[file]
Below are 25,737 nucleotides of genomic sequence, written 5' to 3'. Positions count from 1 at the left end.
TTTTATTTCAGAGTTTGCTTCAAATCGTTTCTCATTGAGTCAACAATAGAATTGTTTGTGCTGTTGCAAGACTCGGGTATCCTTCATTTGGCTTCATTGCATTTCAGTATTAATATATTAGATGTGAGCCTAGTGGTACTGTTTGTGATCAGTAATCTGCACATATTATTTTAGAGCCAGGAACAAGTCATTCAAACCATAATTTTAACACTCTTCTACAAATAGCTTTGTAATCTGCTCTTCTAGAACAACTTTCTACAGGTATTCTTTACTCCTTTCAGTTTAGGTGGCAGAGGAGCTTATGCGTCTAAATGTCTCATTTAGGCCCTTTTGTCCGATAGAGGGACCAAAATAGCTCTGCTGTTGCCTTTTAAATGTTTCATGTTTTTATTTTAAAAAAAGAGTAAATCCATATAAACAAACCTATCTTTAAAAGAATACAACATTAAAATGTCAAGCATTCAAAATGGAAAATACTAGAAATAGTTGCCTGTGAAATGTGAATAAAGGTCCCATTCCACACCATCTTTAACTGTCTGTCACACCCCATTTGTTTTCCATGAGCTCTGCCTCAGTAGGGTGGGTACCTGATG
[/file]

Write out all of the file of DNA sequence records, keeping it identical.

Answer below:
Below are 25,737 nucleotides of genomic sequence, written 5' to 3'. Positions count from 1 at the left end.
TTTTATTTCAGAGTTTGCTTCAAATCGTTTCTCATTGAGTCAACAATAGAATTGTTTGTGCTGTTGCAAGACTCGGGTATCCTTCATTTGGCTTCATTGCATTTCAGTATTAATATATTAGATGTGAGCCTAGTGGTACTGTTTGTGATCAGTAATCTGCACATATTATTTTAGAGCCAGGAACAAGTCATTCAAACCATAATTTTAACACTCTTCTACAAATAGCTTTGTAATCTGCTCTTCTAGAACAACTTTCTACAGGTATTCTTTACTCCTTTCAGTTTAGGTGGCAGAGGAGCTTATGCGTCTAAATGTCTCATTTAGGCCCTTTTGTCCGATAGAGGGACCAAAATAGCTCTGCTGTTGCCTTTTAAATGTTTCATGTTTTTATTTTAAAAAAAGAGTAAATCCATATAAACAAACCTATCTTTAAAAGAATACAACATTAAAATGTCAAGCATTCAAAATGGAAAATACTAGAAATAGTTGCCTGTGAAATGTGAATAAAGGTCCCATTCCACACCATCTTTAACTGTCTGTCACACCCCATTTGTTTTCCATGAGCTCTGCCTCAGTAGGGTGGGTACCTGATG